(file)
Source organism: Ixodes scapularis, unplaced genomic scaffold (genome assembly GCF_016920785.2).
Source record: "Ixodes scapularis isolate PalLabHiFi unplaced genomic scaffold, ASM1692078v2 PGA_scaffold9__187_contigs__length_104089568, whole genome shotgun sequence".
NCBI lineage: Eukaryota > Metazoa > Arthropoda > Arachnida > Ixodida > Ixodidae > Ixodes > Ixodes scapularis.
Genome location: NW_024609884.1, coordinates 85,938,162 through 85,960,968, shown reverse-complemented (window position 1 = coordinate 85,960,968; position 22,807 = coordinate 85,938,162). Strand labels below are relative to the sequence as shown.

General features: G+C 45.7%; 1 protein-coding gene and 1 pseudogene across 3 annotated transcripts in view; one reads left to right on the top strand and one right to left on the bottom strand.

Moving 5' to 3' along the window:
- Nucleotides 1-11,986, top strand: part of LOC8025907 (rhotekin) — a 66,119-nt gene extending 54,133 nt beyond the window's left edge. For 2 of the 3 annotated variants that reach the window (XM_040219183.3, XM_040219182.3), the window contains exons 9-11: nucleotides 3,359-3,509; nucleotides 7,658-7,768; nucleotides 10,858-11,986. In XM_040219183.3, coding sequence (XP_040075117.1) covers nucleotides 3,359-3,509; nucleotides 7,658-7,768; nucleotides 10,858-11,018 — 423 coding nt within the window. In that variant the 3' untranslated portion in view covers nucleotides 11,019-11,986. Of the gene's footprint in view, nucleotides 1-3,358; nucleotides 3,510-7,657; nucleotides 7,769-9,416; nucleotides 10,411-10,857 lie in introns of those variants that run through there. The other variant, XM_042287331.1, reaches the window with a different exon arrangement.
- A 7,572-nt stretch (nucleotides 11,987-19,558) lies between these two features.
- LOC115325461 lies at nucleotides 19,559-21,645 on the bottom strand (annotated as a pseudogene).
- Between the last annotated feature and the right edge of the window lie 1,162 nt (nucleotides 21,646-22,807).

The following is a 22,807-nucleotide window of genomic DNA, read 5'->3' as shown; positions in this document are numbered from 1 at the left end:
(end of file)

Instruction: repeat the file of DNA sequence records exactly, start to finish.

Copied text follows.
Source organism: Ixodes scapularis, unplaced genomic scaffold (genome assembly GCF_016920785.2).
Source record: "Ixodes scapularis isolate PalLabHiFi unplaced genomic scaffold, ASM1692078v2 PGA_scaffold9__187_contigs__length_104089568, whole genome shotgun sequence".
NCBI lineage: Eukaryota > Metazoa > Arthropoda > Arachnida > Ixodida > Ixodidae > Ixodes > Ixodes scapularis.
Genome location: NW_024609884.1, coordinates 85,938,162 through 85,960,968, shown reverse-complemented (window position 1 = coordinate 85,960,968; position 22,807 = coordinate 85,938,162). Strand labels below are relative to the sequence as shown.

General features: G+C 45.7%; 1 protein-coding gene and 1 pseudogene across 3 annotated transcripts in view; one reads left to right on the top strand and one right to left on the bottom strand.

Moving 5' to 3' along the window:
- Nucleotides 1-11,986, top strand: part of LOC8025907 (rhotekin) — a 66,119-nt gene extending 54,133 nt beyond the window's left edge. For 2 of the 3 annotated variants that reach the window (XM_040219183.3, XM_040219182.3), the window contains exons 9-11: nucleotides 3,359-3,509; nucleotides 7,658-7,768; nucleotides 10,858-11,986. In XM_040219183.3, coding sequence (XP_040075117.1) covers nucleotides 3,359-3,509; nucleotides 7,658-7,768; nucleotides 10,858-11,018 — 423 coding nt within the window. In that variant the 3' untranslated portion in view covers nucleotides 11,019-11,986. Of the gene's footprint in view, nucleotides 1-3,358; nucleotides 3,510-7,657; nucleotides 7,769-9,416; nucleotides 10,411-10,857 lie in introns of those variants that run through there. The other variant, XM_042287331.1, reaches the window with a different exon arrangement.
- A 7,572-nt stretch (nucleotides 11,987-19,558) lies between these two features.
- LOC115325461 lies at nucleotides 19,559-21,645 on the bottom strand (annotated as a pseudogene).
- Between the last annotated feature and the right edge of the window lie 1,162 nt (nucleotides 21,646-22,807).

The following is a 22,807-nucleotide window of genomic DNA, read 5'->3' as shown; positions in this document are numbered from 1 at the left end: